Successfully reported this slideshow.
We use your LinkedIn profile and activity data to personalize ads and to show you more relevant ads. You can change your ad preferences anytime.



Published on


Published in: Education
  • Be the first to comment


  1. 1. Gender and Development
  2. 2. Introduction Gender is a development issue. Different concepts: • women in development (WID) • women and development (WAD) • gender and development (GAD) • the efficiency approach • the empowerment approach • gender and the environment (GED) • mainstreaming gender equality
  3. 3. Gender Issues  Gender and education  Resources  Work and women  Maternal mortality ratio  Declining sex ratio  Gendered patterns of migration  Gender and violence
  4. 4. Gender is a social construct  In contrast to sex, which refers to biological differences between males and females, gender is a social or cultural construct of the differences between women and men.  People are born female or male, but they acquire a gender identity that shapes socially acceptable activities for women and men, their relations, and their relative power.
  5. 5. Gender and education  Gender differences in education exist in many parts of the world  Education and development  Reduction in child mortality  Improvement in nutrition  Decrease in fertility rates
  6. 6. Educating Women Reduces National Infant Mortality Infant mortality (deaths per 1,000 births) 120 100 80 60 40 20 0 Sub-Saharan Africa 50 70 90 110 Secondary education (females per 100 males) South Asia Middle East & North Africa Latin America & Caribbean East Asia OECD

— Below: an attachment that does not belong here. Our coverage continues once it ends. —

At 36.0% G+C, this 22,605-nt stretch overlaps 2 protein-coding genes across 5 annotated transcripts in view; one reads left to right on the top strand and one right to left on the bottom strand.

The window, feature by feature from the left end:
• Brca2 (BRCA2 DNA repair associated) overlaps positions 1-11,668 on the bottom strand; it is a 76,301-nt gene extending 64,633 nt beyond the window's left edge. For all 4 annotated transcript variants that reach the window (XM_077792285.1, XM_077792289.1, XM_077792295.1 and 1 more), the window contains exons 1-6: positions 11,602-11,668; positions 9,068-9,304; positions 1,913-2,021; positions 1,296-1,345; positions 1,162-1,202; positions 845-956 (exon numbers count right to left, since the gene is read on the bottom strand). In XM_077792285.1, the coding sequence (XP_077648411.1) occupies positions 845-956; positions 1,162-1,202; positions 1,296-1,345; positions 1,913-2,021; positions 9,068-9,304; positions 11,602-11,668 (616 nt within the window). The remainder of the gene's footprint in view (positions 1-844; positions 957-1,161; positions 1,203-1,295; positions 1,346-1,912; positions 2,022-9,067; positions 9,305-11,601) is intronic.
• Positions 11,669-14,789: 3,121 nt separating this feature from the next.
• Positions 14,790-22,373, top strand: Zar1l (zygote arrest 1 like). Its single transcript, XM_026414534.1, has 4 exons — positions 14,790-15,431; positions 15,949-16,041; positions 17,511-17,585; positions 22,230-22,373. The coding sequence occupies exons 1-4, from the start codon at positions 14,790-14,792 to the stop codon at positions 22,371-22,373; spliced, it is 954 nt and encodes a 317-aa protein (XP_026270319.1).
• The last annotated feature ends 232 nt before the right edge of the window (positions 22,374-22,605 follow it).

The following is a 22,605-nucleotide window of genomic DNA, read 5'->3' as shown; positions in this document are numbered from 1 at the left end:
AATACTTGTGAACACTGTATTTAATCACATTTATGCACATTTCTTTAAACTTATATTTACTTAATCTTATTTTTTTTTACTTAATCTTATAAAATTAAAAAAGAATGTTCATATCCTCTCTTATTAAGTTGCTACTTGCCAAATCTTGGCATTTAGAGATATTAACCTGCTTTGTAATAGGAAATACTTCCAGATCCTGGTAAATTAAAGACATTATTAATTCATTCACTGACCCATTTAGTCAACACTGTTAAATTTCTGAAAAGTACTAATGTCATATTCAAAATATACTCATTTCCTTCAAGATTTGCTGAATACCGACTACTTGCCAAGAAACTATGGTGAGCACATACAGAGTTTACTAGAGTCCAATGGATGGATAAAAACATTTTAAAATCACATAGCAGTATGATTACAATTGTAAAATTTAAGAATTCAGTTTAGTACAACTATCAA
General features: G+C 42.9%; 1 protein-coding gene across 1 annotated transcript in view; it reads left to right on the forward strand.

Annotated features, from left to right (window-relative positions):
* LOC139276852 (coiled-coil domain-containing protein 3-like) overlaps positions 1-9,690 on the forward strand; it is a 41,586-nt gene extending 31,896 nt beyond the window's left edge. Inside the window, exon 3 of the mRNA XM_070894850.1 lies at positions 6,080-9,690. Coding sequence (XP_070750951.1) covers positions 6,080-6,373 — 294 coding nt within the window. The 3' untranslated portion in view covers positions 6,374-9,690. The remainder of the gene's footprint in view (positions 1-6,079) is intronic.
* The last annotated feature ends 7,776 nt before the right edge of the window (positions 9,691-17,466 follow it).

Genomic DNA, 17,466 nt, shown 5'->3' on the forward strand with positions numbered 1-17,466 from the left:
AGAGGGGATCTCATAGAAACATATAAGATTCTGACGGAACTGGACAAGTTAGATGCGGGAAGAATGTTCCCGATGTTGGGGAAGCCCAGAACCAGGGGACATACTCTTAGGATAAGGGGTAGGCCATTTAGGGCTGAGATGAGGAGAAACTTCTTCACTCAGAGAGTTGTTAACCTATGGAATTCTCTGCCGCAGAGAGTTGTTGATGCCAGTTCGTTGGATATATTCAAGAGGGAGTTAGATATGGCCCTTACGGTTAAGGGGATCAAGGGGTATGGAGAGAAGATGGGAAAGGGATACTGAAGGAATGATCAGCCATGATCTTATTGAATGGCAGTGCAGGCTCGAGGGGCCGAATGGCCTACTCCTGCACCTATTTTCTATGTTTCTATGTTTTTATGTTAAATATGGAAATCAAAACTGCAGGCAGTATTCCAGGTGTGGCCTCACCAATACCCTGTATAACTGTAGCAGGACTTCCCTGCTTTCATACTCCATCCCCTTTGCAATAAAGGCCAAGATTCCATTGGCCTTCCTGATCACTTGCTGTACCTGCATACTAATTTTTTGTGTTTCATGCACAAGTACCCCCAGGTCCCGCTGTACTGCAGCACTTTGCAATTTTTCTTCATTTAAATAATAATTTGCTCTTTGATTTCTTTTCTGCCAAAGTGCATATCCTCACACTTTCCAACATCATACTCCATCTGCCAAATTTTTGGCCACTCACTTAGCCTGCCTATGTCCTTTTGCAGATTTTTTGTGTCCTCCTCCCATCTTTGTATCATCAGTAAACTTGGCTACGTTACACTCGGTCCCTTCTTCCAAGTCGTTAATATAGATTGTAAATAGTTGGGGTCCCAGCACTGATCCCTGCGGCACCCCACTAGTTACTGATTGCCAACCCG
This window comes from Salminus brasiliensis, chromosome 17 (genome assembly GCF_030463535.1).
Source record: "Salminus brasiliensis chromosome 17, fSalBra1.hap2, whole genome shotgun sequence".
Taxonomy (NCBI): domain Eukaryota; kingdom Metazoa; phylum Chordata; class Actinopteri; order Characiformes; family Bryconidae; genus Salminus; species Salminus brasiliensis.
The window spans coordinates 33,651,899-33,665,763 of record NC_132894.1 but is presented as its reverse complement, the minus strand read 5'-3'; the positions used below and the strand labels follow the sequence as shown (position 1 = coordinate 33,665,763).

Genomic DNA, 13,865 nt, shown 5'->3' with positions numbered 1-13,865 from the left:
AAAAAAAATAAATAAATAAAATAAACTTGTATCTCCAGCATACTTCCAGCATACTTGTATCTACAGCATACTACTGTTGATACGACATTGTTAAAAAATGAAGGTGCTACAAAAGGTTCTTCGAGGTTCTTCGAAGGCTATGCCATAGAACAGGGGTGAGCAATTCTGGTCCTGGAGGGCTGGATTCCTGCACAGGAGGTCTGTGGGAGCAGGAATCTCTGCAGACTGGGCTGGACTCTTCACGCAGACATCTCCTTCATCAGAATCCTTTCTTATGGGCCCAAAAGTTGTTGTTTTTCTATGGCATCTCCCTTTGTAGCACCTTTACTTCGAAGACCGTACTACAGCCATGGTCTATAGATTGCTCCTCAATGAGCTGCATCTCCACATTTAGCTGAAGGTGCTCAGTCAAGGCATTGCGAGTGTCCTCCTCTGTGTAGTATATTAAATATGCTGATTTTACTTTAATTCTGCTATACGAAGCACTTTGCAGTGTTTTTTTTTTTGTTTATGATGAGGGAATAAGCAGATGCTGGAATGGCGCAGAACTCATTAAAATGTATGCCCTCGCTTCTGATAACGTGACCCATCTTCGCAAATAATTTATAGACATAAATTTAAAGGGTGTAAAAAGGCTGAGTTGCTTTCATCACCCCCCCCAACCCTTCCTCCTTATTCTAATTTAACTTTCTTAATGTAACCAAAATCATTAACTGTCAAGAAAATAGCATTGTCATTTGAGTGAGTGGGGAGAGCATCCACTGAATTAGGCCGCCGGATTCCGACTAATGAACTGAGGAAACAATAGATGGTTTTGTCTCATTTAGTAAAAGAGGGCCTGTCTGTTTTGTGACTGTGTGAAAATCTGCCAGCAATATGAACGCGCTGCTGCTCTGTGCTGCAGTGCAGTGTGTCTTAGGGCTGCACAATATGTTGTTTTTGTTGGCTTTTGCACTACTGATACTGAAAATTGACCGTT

7. 7. Educated Women Have Healthier Children 250 200 150 100 50 0 Africa Latin America & Caribbean Asia 0 Yrs. 4-6 Yrs. 7+ Yrs. Under 5 mortality per 1,000 Years of education of mother (Average of household survey results)
  8. 8. IInnddiiaa KKeennyyaa Calculation of Net Social Benefits to Girls’ Education for Representative Countries Cost of one additional year of primary schooling for 1,000 women $32,000 $58,000 Benefits of an additional year of schooling: CChhiilldd mmoorrttaalliittyy rreedduucceedd bbyy:: 7.5% 7.5% Alternative cost per child death $750 $750 Total value of averted deaths $32,000 $36,000 BBiirrtthhss aavveerrtteedd: Percentage reduction in total fertility rate 7.5% 7.5% Alternative cost per birth averted $250 $300 Value of averted births $75,000 $98,000 MMaatteerrnnaall mmoorrttaalliittyy:: Maternal deaths averted 2 2 Alternative cost per averted maternal death $1,500 $1,500 Value of averted maternal deaths 2,300 2,600 Discounted social benefits (15 years, 5%) $52,000 $66,000
  9. 9. Resources  Women have poor command over land, information and financial resources.  In South-east Asia female resource possession is low and female autonomy is very low.  In developing countries women rarely possess land  Female headed households  Female headed enterprises
  10. 10. Declining sex-ratio  There are at least 60 to 100 million missing women.  Female infanticide and sex-selective foeticide  Declining child sex-ratios  Relation of declining sex-ratios to the population policies and son preference  Example
  11. 11. Where is there anti-girl discrimination and a resulting shortage of girls?  East Asia: China, Taiwan, South Korea  South Asia: India, Nepal, Pakistan  Not in most Muslim countries of Arab Middle East, North Africa, Southeast Asia, or Central Asia.  Not in most of Latin America, Africa, Middle East, Less Developed, or Least Developed Countries.  Not in Europe, North America, Russia.  Only certain cultures have such strong traditional anti-daughter bias that is now exacerbated by declining and low fertility, leading to sex-selective abortion and/or excess mortality of daughters.
  12. 12. Maternal Mortality Ratio(MMR)  MMR measures the number of deaths to women per 100,000 lives births due to pregnancy-related complications,  400 per 100,000 live births globally in 2000.  By region, it was highest in Africa (830), followed by Asia - excluding Japan (330), Oceania - excluding Australia and New Zealand (240), Latin America and the Caribbean (190) and the developed countries (20).  Worldwide, 13 developing countries accounted for 70 per cent of all maternal deaths.